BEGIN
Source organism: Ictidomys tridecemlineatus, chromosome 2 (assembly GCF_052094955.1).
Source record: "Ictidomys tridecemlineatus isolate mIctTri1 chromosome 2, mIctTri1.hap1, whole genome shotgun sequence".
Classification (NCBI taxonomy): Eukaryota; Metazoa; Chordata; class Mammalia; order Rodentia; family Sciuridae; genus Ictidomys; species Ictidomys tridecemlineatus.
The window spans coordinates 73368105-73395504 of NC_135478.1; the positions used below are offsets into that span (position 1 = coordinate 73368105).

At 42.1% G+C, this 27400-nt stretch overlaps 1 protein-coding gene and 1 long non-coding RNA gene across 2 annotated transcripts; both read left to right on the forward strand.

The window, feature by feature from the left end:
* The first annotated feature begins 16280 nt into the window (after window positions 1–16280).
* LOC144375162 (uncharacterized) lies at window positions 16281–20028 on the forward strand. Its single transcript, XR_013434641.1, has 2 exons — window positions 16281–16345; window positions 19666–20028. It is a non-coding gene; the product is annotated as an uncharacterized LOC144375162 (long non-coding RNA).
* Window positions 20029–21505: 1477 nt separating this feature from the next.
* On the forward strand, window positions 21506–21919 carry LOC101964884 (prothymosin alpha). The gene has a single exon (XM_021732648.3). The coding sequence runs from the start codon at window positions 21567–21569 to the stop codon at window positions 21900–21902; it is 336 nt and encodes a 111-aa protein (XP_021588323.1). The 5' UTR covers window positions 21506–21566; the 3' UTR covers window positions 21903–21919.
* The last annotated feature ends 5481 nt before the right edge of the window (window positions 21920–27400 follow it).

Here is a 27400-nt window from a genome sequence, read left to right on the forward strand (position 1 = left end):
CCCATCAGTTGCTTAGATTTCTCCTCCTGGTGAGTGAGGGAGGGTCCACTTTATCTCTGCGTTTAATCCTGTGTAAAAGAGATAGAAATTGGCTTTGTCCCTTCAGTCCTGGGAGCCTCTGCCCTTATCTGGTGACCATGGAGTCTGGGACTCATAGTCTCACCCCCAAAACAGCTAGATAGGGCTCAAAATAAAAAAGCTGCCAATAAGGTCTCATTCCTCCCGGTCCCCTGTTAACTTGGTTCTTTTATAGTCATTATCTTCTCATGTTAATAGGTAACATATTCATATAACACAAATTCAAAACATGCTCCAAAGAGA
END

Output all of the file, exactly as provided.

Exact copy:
Source organism: Ictidomys tridecemlineatus, chromosome 2 (assembly GCF_052094955.1).
Source record: "Ictidomys tridecemlineatus isolate mIctTri1 chromosome 2, mIctTri1.hap1, whole genome shotgun sequence".
Classification (NCBI taxonomy): Eukaryota; Metazoa; Chordata; class Mammalia; order Rodentia; family Sciuridae; genus Ictidomys; species Ictidomys tridecemlineatus.
The window spans coordinates 73368105-73395504 of NC_135478.1; the positions used below are offsets into that span (position 1 = coordinate 73368105).

At 42.1% G+C, this 27400-nt stretch overlaps 1 protein-coding gene and 1 long non-coding RNA gene across 2 annotated transcripts; both read left to right on the forward strand.

The window, feature by feature from the left end:
* The first annotated feature begins 16280 nt into the window (after window positions 1–16280).
* LOC144375162 (uncharacterized) lies at window positions 16281–20028 on the forward strand. Its single transcript, XR_013434641.1, has 2 exons — window positions 16281–16345; window positions 19666–20028. It is a non-coding gene; the product is annotated as an uncharacterized LOC144375162 (long non-coding RNA).
* Window positions 20029–21505: 1477 nt separating this feature from the next.
* On the forward strand, window positions 21506–21919 carry LOC101964884 (prothymosin alpha). The gene has a single exon (XM_021732648.3). The coding sequence runs from the start codon at window positions 21567–21569 to the stop codon at window positions 21900–21902; it is 336 nt and encodes a 111-aa protein (XP_021588323.1). The 5' UTR covers window positions 21506–21566; the 3' UTR covers window positions 21903–21919.
* The last annotated feature ends 5481 nt before the right edge of the window (window positions 21920–27400 follow it).

Here is a 27400-nt window from a genome sequence, read left to right on the forward strand (position 1 = left end):
CCCATCAGTTGCTTAGATTTCTCCTCCTGGTGAGTGAGGGAGGGTCCACTTTATCTCTGCGTTTAATCCTGTGTAAAAGAGATAGAAATTGGCTTTGTCCCTTCAGTCCTGGGAGCCTCTGCCCTTATCTGGTGACCATGGAGTCTGGGACTCATAGTCTCACCCCCAAAACAGCTAGATAGGGCTCAAAATAAAAAAGCTGCCAATAAGGTCTCATTCCTCCCGGTCCCCTGTTAACTTGGTTCTTTTATAGTCATTATCTTCTCATGTTAATAGGTAACATATTCATATAACACAAATTCAAAACATGCTCCAAAGAGA